India’s political and spiritual leader Mahatma Gandhi (1869–1948) once bluntly commented on what he thought of Christ and his followers:
“I like your Christ, I do not like your Christians. Your Christians are so unlike your Christ.”1
Bestselling novelist Anne Rice recently repeated Gandhi’s sentiment. Twelve years ago, Rice left atheism and embraced Catholic Christianity, but she recently announced on her Facebook page, “Today I quit being a Christian. I’m out.” Elaborating further, she stated: “I remain committed to Christ as always but not being ‘Christian’ or to being part of Christianity...It’s simply impossible for me to ‘belong’ to this quarrelsome, hostile, disputatious, and deservedly infamous group.”2
This rejection of Christ or Christianity because of the attitudes, actions, and beliefs of Christians is an important apologetics challenge. The so-called “hypocrisy excuse” may be the most common reason cited for rejecting the truth-claims of the faith. I offer three points in response to this provocative objection.
1. What Are You Actually Rejecting?
In Rice’s case is she rejecting Roman Catholicism? Or is she rejecting traditional orthodox Christianity in favor of what she perceives to be a more politically tolerant and progressive expression of the faith? In other words, is her beef chiefly theological in nature or sociopolitical?
Some of Rice’s comments give evidence that she’s rejecting a particular sociopolitical perspective and arguably a caricature at that. She categorically states: “I refuse to be anti-gay. I refuse to be anti-feminist. I refuse to be anti-artificial birth control. I refuse to be anti-Democrat…. I refuse to be anti-science.”3
Surely conservative Catholicism, as led by Pope Benedict XVI, is critical of the gay and feminist political agendas and especially of the plague of abortionon-demand. But that doesn’t mean that Catholicism is antigay and antifeminist. And the Catholic Church, especially in America, is hardly anti-Democrat or antiscience.
2. Sin Is a BIG Problem
Although far too many people view sin as just a bad deed or habit, the Bible describes sin as a debilitating force that permeates the core of every human being (Psalm 51:5; 58:3; Proverbs 20:9). The truth is, humans are not sinners simply because they happen to sin. The problem is much deeper. Human beings sin because they are sinners by nature.
Scripture diagnoses humanity’s condition as suffering from original sin, having inherited a sin nature from its progenitor, Adam (Romans 5:12, 18–19). This inherited sin nature resides at the very heart (inner being) of humankind (Jeremiah 17:9; Matthew 5:19), and thus affects the entire person—including the mind, will, affections, and body (Ephesians 2:3; 4:17–19). In theological terms, human beings suffer a total depravity.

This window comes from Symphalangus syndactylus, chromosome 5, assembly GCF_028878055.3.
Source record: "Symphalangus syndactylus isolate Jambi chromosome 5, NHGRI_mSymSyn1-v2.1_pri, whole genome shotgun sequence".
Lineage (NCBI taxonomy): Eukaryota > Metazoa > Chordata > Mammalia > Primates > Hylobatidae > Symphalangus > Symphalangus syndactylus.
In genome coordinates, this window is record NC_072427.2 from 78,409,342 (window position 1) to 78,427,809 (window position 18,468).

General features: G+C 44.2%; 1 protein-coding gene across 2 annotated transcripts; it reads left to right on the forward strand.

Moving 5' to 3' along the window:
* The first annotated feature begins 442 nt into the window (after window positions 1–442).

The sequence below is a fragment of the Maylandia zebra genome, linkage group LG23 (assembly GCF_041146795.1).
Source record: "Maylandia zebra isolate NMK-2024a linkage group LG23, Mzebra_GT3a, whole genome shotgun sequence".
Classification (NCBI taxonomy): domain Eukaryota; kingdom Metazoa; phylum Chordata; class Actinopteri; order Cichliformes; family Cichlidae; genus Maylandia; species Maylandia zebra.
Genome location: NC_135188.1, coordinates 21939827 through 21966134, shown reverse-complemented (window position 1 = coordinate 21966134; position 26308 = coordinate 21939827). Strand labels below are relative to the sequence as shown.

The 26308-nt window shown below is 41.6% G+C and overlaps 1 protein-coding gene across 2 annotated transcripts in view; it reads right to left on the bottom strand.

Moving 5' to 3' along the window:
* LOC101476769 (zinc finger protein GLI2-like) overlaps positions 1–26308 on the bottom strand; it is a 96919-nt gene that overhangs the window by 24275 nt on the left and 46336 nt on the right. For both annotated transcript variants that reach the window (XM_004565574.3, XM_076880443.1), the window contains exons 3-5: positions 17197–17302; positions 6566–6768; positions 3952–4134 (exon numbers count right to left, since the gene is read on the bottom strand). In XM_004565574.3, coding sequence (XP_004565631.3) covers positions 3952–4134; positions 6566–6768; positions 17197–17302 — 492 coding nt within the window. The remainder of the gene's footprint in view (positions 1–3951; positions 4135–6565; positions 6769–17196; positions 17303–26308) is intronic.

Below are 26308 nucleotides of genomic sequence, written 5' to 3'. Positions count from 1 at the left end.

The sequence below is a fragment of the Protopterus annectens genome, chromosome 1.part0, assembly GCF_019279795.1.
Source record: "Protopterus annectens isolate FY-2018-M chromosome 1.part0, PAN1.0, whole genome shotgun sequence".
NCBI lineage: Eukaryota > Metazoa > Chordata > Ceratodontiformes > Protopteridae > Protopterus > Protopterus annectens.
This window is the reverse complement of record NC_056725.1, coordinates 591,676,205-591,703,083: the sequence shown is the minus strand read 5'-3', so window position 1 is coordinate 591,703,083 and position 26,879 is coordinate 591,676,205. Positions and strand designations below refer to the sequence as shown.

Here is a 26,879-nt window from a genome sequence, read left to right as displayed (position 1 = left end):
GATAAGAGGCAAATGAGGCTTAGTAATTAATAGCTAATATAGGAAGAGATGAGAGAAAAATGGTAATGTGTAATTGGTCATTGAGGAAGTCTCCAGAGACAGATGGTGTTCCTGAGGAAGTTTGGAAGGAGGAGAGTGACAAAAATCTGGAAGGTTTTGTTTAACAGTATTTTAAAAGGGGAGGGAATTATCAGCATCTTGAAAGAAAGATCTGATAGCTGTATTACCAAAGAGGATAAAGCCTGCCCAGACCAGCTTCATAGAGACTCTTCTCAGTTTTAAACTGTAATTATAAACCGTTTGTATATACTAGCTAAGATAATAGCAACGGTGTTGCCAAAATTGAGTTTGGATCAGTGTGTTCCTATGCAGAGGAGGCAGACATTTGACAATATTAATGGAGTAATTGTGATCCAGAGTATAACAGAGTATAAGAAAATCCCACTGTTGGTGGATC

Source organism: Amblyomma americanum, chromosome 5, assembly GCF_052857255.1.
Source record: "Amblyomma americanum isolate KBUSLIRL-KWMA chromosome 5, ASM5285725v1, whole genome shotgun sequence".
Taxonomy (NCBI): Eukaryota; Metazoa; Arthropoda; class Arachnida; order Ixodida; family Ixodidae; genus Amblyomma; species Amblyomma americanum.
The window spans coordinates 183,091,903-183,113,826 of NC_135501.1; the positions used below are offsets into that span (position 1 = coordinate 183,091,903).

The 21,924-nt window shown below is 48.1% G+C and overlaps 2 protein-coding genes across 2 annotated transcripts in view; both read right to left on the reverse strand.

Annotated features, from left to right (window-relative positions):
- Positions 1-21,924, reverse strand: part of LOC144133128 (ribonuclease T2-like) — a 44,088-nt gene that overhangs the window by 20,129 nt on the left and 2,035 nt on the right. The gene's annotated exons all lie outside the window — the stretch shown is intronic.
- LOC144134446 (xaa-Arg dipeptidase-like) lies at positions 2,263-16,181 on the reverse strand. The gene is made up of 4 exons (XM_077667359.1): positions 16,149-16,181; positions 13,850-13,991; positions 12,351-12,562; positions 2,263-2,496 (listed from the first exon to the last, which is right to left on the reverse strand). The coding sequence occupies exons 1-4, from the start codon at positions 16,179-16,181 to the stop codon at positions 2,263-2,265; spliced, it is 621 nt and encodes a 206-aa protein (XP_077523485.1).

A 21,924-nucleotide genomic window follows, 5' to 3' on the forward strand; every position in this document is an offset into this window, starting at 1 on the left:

Although all Christians experience a moral transformation caused by the saving grace of God, the work of sanctification is never perfect in this life. The reality is that Christians still suffer the effects of a fallen nature (1 John 1:8). As C. S. Lewis candidly notes: “We are all fallen creatures and all very hard to live with.”4 Upon extended reflection, Rice will likely recognize that she too is part of that infamous group she describes as “quarrelsome, hostile, and disputatious.”
3. Human Beings Need a Savior. Not a Guru or a Therapist or a Counselor
As a Hindu, Gandhi failed to realize that humankind’s condition is not one of being god yet suffering from divine amnesia. No, mankind’s problem is not merely lack of spiritual enlightenment. Rather, human beings are moral lawbreakers who have a corrupt nature (Romans 8:7). People are fallen sinners in need of a Savior (Titus 2:13). And at the heart of the historic Christian gospel is the proclamation that God saves sinners through the life, death, and resurrection of Jesus Christ (1 Peter 1:18–19).
There’s at least one bumper sticker that gets the gospel message right: “Christians aren’t perfect, just forgiven.”
Certainly Christians should constantly seek to live lives of gratitude to God by striving to love God and their neighbor (Titus 2:11–12). But hypocrisy, while always regrettable, is inevitably part of the slow process of being fully transformed by the grace of God.
The bad news is that sin is a bigger problem than even most Christians realize. The good news is that Christ is an even greater Savior than we all realize.